Vatican Elaborates on Ban on Women Priests : Religion: Church official amplifies on a 1994 papal letter, saying the subject is not even open to debate.
The ban against women priests is an “irrevocable” doctrine of the Roman Catholic Church and should not even enter into debate, a Vatican document asserted Saturday.
The head of the influential Office for the Doctrine of Faith took the unusual step of issuing the three-page statement to elaborate on a 1994 papal letter that had been considered the final word on the male-only clergy.
Cardinal Joseph Ratzinger chose to amplify the Vatican’s stand in response to continuing challenges to the tradition.
Some American clerics used Pope John Paul II’s October visit to appeal for the ordination of women.
Earlier this month, a woman claimed that she and other women were secretly ordained during Communist rule in the former Czechoslovakia.
In Austria, a liberal bishop, Reinhold Stecher, said last week that he will ask the Vatican to rethink the ban.
Ratzinger wrote that the ban on women priests is “irrevocable, a doctrine . . . that has an infallible character.”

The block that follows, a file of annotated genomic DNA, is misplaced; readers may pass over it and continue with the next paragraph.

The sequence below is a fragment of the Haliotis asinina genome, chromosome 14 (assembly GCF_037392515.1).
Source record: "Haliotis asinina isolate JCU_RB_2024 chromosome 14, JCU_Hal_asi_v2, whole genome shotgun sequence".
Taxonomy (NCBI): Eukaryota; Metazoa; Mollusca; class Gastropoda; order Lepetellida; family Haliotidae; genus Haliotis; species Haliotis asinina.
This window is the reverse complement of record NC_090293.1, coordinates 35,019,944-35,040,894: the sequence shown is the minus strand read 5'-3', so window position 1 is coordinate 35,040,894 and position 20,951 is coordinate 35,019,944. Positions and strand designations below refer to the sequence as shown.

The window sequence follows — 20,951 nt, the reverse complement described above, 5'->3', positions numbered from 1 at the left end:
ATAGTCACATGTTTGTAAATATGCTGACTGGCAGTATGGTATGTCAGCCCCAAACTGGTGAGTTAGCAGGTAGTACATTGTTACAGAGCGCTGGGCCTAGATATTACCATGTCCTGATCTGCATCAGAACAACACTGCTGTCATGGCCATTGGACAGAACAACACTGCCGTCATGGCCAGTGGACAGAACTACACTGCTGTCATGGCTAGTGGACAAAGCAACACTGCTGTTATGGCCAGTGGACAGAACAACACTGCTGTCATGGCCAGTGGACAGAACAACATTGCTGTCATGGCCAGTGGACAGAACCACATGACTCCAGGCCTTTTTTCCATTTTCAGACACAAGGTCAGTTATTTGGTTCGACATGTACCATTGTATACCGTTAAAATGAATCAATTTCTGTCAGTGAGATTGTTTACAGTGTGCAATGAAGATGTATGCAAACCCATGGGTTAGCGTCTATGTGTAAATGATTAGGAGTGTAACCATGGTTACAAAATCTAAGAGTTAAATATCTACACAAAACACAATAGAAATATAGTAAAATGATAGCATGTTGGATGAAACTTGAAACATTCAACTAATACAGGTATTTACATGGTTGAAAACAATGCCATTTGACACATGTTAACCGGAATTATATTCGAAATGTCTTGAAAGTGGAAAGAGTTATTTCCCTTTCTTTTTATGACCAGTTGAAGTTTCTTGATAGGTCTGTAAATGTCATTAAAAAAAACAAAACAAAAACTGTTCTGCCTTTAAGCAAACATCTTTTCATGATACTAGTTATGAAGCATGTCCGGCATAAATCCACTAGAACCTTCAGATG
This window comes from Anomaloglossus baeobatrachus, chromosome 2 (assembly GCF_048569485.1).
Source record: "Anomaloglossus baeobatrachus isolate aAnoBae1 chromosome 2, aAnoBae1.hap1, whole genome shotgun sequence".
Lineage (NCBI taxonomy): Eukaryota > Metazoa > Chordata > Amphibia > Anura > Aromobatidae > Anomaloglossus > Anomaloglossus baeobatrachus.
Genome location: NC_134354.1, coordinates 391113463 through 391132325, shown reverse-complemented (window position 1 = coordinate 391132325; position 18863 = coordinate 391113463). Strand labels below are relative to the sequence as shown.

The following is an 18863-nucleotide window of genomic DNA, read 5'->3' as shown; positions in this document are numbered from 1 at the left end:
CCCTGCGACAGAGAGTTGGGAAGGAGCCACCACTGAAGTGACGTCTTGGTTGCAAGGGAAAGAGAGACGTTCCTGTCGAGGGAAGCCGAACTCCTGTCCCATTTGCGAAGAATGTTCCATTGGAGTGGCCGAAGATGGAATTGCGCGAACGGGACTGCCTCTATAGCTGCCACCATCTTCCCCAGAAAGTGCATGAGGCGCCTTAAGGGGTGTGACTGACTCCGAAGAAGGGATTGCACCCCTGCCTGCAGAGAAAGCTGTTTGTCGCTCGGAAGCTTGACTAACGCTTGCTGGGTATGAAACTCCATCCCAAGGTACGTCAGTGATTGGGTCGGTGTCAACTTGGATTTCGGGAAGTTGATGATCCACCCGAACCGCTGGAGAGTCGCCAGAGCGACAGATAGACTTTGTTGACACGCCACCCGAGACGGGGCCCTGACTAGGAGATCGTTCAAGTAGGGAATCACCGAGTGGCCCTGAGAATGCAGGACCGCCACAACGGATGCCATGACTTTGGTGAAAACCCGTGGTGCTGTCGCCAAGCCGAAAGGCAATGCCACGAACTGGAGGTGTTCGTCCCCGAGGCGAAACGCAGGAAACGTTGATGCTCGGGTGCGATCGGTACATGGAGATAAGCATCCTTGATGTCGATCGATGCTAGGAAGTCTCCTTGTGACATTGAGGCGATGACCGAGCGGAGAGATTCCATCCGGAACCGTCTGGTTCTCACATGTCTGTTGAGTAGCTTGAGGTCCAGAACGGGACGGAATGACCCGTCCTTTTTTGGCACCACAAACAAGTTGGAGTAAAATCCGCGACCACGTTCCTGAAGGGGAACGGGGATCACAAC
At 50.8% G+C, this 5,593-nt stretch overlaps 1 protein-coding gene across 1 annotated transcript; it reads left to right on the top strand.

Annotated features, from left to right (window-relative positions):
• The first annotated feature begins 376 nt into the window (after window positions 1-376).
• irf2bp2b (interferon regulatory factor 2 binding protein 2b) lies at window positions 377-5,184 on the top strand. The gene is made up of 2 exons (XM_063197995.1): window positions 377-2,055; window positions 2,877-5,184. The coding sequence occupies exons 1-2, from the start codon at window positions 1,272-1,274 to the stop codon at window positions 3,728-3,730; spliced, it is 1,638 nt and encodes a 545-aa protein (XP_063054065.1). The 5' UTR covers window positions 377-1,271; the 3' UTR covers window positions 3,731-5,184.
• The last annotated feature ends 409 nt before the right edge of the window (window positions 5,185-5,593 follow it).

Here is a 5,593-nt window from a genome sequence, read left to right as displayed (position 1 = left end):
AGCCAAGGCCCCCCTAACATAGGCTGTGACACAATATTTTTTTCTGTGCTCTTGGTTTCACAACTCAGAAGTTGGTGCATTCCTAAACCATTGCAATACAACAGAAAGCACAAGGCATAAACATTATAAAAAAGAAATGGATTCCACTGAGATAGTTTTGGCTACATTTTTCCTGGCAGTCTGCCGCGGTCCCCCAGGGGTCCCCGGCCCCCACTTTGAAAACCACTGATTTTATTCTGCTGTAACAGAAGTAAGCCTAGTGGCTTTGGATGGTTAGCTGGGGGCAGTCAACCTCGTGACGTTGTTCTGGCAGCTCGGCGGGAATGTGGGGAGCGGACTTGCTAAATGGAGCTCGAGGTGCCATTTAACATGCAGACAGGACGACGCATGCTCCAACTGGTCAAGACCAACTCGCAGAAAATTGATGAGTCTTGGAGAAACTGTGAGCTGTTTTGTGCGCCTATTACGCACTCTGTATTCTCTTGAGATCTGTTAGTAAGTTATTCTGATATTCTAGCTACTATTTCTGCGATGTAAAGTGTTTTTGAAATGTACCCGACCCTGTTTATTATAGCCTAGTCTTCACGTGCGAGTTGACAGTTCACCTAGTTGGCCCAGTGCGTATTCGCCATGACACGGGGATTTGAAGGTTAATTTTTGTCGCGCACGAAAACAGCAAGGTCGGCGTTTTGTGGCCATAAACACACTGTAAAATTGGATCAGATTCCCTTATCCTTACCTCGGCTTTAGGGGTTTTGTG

He noted that the Pope did not invoke the extremely rare declaration of infallibility in his May, 1994, letter, but pointed out that the rejection of women priests is in “full and definitive accord” with church dogma.
“We must never forget that the church does not find the source of its faith and structure from the social principles during each moment in history. . . . The church has the duty to be a bearer of a superior faith,” said Ratzinger’s statement, which had papal approval.
The Pope’s letter, which itself was a response to the ordination of women by the Church of England, ruled out women priests on the grounds of church history and the fact that Jesus chose only men as apostles.
But the Pope--and now Ratzinger--were careful to insist that the church values women for their roles as nuns or in leading families.
“To understand that this is not violent or discriminatory toward women, you must consider that the priestly ministry is a service and not a position of power or privilege above others,” Ratzinger wrote.